Oil Extends Decline Ahead of Chinese GDP Data and OPEC Outlook
(Bloomberg) — Oil dropped as investors waited for data on China’s economy and a market outlook from the Organization of Petroleum Exporting Countries that may yield clues about supply and demand in 2023.
Global benchmark Brent fell toward $84 a barrel after shedding 1% on Monday. Beijing is due to release fourth-quarter economic growth data. The figures are expected to show a marked slowdown even as most traders look ahead to a likely rebound in energy demand following the dismantling of virus curbs.
In addition to the backward-looking data from China, OPEC is scheduled to release its monthly analysis of the global oil market. The wider 23-nation OPEC+ group agreed to collectively reduce supplies by 2 million barrels a day from November, and then hold steady for the rest of this year.
Crude has had a rocky start to 2023, sinking in the opening week on concerns over a global slowdown before rebounding. Aside from China, oil has found support from growing expectations that the Federal Reserve is nearing an end to its aggressive series of interest-rate hikes and a weakening dollar.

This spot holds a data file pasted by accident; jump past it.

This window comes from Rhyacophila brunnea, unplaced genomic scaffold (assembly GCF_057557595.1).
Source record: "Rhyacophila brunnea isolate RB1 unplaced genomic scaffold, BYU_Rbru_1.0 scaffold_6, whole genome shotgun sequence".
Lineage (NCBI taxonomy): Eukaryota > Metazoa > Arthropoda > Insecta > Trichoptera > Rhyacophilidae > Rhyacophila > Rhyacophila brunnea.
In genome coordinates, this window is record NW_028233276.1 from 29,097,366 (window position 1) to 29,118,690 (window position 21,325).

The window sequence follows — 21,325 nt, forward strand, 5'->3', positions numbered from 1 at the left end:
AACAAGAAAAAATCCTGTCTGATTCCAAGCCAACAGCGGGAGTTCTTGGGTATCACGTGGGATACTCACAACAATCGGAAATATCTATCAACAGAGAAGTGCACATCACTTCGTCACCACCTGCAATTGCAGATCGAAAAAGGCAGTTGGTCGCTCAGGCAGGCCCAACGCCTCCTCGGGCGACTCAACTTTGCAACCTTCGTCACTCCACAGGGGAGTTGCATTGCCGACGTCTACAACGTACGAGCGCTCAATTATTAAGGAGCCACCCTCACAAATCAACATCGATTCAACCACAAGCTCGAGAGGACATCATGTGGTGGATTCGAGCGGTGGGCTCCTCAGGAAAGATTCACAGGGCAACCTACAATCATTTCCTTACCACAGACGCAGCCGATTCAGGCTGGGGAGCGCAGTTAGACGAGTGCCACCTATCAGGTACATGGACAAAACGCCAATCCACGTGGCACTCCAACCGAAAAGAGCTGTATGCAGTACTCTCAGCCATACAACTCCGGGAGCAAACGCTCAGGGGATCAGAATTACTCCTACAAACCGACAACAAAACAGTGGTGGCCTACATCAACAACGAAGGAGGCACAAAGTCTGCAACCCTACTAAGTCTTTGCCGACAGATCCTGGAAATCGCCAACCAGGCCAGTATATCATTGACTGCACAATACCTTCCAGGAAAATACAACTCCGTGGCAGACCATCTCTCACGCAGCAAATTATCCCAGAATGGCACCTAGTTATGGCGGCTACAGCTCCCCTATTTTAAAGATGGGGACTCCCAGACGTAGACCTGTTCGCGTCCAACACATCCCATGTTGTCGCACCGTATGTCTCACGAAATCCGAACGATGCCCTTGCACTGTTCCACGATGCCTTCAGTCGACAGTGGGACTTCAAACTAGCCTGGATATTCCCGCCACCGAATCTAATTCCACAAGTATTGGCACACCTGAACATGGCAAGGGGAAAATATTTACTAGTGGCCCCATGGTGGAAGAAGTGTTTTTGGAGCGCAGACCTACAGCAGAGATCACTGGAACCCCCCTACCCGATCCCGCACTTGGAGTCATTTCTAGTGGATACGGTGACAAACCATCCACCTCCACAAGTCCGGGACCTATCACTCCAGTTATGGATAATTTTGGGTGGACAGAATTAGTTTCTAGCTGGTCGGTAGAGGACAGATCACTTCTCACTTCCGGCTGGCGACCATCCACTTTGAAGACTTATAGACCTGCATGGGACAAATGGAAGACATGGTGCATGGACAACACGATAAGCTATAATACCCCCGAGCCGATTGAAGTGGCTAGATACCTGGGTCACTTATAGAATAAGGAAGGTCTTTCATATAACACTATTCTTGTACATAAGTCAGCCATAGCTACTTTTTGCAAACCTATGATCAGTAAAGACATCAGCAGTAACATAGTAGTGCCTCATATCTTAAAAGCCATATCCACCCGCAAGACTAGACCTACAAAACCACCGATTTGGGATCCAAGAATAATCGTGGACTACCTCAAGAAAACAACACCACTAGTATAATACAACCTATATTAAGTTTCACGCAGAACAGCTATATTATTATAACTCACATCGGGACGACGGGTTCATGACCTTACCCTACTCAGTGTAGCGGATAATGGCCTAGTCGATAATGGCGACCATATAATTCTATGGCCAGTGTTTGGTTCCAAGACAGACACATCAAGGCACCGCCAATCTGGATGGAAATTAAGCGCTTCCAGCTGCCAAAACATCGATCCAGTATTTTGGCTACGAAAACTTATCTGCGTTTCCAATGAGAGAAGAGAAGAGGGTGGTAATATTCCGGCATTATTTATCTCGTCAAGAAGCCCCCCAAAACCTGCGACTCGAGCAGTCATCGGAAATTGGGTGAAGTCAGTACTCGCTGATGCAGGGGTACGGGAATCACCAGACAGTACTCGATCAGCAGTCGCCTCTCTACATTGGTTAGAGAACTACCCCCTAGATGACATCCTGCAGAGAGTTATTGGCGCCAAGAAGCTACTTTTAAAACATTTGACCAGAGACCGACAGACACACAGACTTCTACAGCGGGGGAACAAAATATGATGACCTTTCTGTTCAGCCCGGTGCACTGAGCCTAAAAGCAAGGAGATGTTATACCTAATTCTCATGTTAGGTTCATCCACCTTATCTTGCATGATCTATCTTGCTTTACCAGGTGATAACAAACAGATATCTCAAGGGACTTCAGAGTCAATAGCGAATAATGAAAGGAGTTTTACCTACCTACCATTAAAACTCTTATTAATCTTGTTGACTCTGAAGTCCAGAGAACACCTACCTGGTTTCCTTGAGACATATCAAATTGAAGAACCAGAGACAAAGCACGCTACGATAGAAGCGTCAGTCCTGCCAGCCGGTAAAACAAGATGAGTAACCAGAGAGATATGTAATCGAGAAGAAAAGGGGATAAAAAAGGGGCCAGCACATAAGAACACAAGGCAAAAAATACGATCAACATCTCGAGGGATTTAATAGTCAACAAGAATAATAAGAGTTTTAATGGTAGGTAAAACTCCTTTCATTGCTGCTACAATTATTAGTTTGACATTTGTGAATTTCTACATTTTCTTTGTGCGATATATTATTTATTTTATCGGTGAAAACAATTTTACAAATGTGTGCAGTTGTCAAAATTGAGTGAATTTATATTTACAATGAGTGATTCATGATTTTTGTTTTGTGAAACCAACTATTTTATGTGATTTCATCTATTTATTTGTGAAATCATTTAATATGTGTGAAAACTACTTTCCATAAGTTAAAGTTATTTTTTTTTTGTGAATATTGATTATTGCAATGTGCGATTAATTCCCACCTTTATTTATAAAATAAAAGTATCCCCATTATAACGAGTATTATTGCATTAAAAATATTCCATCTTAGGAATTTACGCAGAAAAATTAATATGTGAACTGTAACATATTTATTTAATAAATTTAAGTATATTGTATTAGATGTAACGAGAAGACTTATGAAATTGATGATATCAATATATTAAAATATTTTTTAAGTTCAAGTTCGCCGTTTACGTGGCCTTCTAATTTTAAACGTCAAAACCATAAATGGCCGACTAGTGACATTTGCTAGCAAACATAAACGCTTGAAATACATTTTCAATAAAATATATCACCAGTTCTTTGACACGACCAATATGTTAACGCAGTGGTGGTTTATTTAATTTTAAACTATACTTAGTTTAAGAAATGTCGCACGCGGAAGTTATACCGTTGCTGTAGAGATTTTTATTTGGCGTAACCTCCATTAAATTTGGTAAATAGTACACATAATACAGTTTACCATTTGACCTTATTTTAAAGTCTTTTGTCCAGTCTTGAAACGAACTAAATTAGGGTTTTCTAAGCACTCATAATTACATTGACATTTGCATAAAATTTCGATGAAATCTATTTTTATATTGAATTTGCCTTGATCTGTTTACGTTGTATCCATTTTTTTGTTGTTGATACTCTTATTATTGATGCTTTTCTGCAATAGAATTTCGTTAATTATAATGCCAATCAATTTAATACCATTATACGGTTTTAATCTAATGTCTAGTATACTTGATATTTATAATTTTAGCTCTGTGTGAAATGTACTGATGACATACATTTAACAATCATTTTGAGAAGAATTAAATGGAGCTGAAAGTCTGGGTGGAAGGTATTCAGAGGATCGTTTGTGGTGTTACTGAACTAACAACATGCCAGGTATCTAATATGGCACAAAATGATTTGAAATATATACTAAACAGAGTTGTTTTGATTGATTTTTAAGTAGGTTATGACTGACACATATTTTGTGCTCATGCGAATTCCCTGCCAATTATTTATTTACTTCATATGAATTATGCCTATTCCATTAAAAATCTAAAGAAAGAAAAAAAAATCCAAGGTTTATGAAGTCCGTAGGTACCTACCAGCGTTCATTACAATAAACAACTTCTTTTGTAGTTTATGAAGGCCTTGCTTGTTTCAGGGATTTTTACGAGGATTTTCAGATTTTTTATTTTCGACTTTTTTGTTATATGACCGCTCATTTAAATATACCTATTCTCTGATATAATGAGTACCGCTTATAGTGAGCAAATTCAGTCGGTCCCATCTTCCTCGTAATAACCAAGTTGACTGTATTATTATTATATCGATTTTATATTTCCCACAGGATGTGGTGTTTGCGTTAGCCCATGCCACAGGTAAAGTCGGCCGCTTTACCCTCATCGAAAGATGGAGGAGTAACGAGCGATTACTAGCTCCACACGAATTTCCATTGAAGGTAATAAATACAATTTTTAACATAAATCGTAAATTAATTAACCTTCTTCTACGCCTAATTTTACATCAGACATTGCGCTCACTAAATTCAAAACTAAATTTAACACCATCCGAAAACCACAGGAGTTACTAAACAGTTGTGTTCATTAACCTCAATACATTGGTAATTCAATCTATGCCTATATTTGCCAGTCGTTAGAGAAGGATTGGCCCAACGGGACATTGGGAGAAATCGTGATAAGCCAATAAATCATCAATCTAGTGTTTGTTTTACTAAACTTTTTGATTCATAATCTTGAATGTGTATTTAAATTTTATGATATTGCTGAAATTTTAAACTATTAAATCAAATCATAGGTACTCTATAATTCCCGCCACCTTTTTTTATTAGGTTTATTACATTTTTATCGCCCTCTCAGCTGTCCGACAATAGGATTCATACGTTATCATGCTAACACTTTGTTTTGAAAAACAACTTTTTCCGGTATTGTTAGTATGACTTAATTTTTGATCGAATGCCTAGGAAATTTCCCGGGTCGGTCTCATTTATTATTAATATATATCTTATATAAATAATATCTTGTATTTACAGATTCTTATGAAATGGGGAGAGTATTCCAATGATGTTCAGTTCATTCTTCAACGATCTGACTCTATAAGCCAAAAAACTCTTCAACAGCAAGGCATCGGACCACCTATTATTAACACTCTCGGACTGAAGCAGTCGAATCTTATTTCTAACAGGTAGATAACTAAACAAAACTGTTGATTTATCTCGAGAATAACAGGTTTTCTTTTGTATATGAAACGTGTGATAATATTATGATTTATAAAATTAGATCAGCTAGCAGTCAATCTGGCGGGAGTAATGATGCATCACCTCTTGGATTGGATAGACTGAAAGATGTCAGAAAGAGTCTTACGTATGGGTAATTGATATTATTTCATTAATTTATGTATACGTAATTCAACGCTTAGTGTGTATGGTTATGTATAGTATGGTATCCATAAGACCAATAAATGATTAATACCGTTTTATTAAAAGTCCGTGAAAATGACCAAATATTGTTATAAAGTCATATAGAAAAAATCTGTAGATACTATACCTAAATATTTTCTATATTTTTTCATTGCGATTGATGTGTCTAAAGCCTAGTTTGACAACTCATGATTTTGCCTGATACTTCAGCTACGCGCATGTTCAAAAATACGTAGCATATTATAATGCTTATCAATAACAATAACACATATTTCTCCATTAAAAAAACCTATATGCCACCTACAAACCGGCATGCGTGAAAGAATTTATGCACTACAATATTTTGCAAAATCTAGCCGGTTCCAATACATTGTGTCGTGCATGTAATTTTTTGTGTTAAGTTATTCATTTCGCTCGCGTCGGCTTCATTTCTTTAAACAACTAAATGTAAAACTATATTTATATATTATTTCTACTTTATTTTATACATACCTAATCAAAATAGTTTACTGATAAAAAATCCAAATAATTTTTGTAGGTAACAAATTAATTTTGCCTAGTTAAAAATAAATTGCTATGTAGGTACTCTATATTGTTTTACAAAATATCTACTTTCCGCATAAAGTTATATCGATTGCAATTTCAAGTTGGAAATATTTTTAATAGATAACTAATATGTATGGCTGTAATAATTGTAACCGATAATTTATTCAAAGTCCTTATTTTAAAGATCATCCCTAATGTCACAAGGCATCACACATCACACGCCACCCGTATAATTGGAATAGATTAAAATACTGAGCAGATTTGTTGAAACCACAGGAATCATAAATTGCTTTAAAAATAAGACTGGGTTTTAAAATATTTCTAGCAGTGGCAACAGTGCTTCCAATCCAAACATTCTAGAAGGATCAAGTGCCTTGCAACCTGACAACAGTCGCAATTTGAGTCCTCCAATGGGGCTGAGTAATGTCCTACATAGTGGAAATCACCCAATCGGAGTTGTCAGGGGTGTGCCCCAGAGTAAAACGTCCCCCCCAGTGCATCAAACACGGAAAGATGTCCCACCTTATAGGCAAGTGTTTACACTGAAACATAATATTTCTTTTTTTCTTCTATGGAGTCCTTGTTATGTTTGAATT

In a typically bullish note, Goldman Sachs Group Inc. reiterated its case for higher crude prices in 2023, arguing that Western economies would avoid recession, aiding consumption, just as Chinese demand improves and Russian supply drops. Commodity markets are now pricing in a recession “that we don’t believe is going to materialize,” the bank said in a note dated Jan. 16.
Russia’s seaborne crude exports soared last week to the highest level since April, suggesting that it has — for now — overcome an initial hit to flows that followed European sanctions. Still, falling oil prices have meant the Kremlin’s crude revenues are coming under further pressure.
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